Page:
The Truth About Autism: Scientists Reconsider What They Think They Know

The YouTube clip opens with a woman facing away from the camera, rocking back and forth, flapping her hands awkwardly, and emitting an eerie hum. She then performs strange repetitive behaviors: slapping a piece of paper against a window, running a hand lengthwise over a computer keyboard, twisting the knob of a drawer. She bats a necklace with her hand and nuzzles her face against the pages of a book. And you find yourself thinking: Who's shooting this footage of the handicapped lady, and why do I always get sucked into watching the latest viral video?

But then the words "A Translation" appear on a black screen, and for the next five minutes, 27-year-old Amanda Baggs — who is autistic and doesn't speak — describes in vivid and articulate terms what's going on inside her head as she carries out these seemingly bizarre actions. In a synthesized voice generated by a software application, she explains that touching, tasting, and smelling allow her to have a "constant conversation" with her surroundings. These forms of nonverbal stimuli constitute her "native language," Baggs explains, and are no better or worse than spoken language. Yet her failure to speak is seen as a deficit, she says, while other people's failure to learn her language is seen as natural and acceptable.

And you find yourself thinking: She might have a point.

In My Language

Baggs lives in a public housing project for the elderly and handicapped near downtown Burlington, Vermont. She has short black hair, a pointy nose, and round glasses. She usually wears a T-shirt and baggy pants, and she spends a scary amount of time — day and night — on the Internet: blogging, hanging out in Second Life, and corresponding with her autie and aspie friends. (For the uninitiated, that's autistic and Asperger's.)

On a blustery afternoon, Baggs reclines on a red futon in the apartment of her neighbor (and best friend). She has a gray travel pillow wrapped around her neck, a keyboard resting on her lap, and a DynaVox VMax computer propped against her legs.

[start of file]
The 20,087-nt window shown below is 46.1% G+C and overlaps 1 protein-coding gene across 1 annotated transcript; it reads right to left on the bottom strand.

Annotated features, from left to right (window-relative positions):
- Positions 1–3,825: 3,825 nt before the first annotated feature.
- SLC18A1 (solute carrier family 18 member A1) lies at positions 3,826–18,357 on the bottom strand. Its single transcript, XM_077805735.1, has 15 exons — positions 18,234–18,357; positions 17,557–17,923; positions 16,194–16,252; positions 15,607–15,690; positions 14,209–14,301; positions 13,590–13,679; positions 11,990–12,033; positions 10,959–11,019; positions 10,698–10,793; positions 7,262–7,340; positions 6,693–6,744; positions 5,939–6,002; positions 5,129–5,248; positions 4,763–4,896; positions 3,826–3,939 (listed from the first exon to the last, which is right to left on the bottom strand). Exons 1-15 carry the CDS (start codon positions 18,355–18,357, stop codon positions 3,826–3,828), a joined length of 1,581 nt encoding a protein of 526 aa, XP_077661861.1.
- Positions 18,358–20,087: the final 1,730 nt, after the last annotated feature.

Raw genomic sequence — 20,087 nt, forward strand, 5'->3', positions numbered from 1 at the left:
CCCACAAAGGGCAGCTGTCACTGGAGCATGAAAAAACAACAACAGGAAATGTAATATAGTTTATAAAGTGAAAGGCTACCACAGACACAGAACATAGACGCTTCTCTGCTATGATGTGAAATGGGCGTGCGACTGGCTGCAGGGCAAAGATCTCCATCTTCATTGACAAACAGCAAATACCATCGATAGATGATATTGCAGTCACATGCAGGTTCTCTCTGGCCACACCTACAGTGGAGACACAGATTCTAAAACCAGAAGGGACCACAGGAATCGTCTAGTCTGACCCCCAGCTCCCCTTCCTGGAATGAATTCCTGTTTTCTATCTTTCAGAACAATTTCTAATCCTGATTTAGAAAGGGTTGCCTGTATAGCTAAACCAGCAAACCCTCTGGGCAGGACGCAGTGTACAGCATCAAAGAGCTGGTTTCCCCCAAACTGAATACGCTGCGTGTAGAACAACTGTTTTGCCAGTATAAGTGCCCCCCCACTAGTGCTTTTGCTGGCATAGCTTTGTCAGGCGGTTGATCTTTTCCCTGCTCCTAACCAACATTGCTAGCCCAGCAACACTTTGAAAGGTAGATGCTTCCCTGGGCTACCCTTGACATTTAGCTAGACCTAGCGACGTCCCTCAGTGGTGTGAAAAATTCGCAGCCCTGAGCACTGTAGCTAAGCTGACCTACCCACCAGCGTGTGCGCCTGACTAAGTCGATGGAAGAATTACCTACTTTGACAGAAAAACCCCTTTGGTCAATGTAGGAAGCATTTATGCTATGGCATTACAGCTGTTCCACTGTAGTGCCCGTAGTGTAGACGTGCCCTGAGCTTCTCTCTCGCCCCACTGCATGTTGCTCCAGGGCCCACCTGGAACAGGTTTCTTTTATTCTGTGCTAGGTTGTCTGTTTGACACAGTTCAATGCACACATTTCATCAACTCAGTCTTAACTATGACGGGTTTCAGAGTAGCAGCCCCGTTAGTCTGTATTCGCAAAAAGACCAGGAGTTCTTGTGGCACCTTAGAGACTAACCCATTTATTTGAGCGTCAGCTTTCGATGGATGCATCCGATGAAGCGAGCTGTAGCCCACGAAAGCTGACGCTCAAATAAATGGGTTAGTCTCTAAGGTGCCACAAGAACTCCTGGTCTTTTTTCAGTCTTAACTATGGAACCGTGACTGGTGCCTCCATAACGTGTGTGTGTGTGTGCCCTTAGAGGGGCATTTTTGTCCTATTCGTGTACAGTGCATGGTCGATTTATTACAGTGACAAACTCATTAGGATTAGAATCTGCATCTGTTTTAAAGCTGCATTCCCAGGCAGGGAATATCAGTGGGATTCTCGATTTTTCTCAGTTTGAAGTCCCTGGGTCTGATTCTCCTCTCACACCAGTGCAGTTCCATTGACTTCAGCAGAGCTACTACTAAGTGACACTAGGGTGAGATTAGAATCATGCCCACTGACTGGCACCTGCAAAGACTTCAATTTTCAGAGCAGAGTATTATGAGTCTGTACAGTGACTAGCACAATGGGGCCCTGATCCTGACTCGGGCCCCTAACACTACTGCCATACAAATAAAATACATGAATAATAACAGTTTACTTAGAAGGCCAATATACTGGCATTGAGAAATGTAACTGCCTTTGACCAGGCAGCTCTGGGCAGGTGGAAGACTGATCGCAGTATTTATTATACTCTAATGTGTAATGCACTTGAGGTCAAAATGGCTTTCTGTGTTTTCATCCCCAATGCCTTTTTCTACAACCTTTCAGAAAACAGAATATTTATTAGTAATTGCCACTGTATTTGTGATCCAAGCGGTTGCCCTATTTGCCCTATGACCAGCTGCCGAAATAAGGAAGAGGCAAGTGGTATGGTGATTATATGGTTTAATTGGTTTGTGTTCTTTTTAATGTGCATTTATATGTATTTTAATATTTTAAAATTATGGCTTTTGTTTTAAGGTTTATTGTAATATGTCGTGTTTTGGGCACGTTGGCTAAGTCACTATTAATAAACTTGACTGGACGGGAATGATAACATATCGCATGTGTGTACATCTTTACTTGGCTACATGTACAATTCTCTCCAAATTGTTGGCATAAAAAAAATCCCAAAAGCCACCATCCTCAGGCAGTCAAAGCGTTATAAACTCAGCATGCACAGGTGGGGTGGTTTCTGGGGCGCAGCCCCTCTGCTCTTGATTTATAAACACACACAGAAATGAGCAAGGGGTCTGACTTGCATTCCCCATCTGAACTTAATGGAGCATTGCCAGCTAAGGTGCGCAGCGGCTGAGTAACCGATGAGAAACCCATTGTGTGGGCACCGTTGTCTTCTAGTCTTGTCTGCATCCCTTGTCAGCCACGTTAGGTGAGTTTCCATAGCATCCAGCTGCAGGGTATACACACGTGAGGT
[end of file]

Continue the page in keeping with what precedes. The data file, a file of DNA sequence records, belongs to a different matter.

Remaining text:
Like many people with autism, Baggs doesn't like to look you in the eye and needs help with tasks like preparing a meal and taking a shower. In conversation she'll occasionally grunt or sigh, but she stopped speaking altogether in her early twenties. Instead, she types 120 words a minute, which the DynaVox then translates into a synthesized female voice that sounds like a deadpan British schoolteacher.

The YouTube post, she says, was a political statement, designed to call attention to people's tendency to underestimate autistics. It wasn't her first video post, but this one took off. "When the number of viewers began to climb, I got scared out of my mind," Baggs says. As the hit count neared 100,000, her blog was flooded. At 200,000, scientists were inviting her to visit their labs. By 300,000, the TV people came calling, hearts warmed by the story of a young woman's fiery spirit and the rare glimpse into what has long been regarded as the solitary imprisonment of the autistic mind. "I've said a million times that I'm not trapped in my own world,'" Baggs says. "Yet what do most of these news stories lead with? Saying exactly that."

Photo: Jessica Dimmock

I tell her that I asked one of the world's leading authorities on autism to check out the video. The expert's opinion: Baggs must have had outside help creating it, perhaps from one of her caregivers. Her inability to talk, coupled with repetitive behaviors, lack of eye contact, and the need for assistance with everyday tasks are telltale signs of severe autism. Among all autistics, 75 percent are expected to score in the mentally retarded range on standard intelligence tests — that's an IQ of 70 or less.

People like Baggs fall at one end of an array of developmental syndromes known as autism spectrum disorders. The spectrum ranges from someone with severe disability and cognitive impairment to the socially awkward eccentric with Asperger's syndrome.

After I explain the scientist's doubts, Baggs grunts, and her mouth forms just a hint of a smirk as she lets loose a salvo on the keyboard. No one helped her shoot the video, edit it, and upload it to YouTube. She used a Sony Cybershot DSC-T1, a digital camera that can record up to 90 seconds of video (she has since upgraded). She then patched the footage together using the editing programs RAD Video Tools, VirtualDub, and DivXLand Media Subtitler. "My care provider wouldn't even know how to work the software," she says.

Baggs is part of an increasingly visible and highly networked community of autistics. Over the past decade, this group has benefited enormously from the Internet as well as innovations like type-to-speech software. Baggs may never have considered herself trapped in her own world, but thanks to technology, she can communicate with the same speed and specificity as someone using spoken language.

The Truth About Autism: Scientists Reconsider What They Think They Know The Truth About Autism: Scientists Reconsider What They Think They Know Reviewed by Bobby on 2:34 AM Rating: 5

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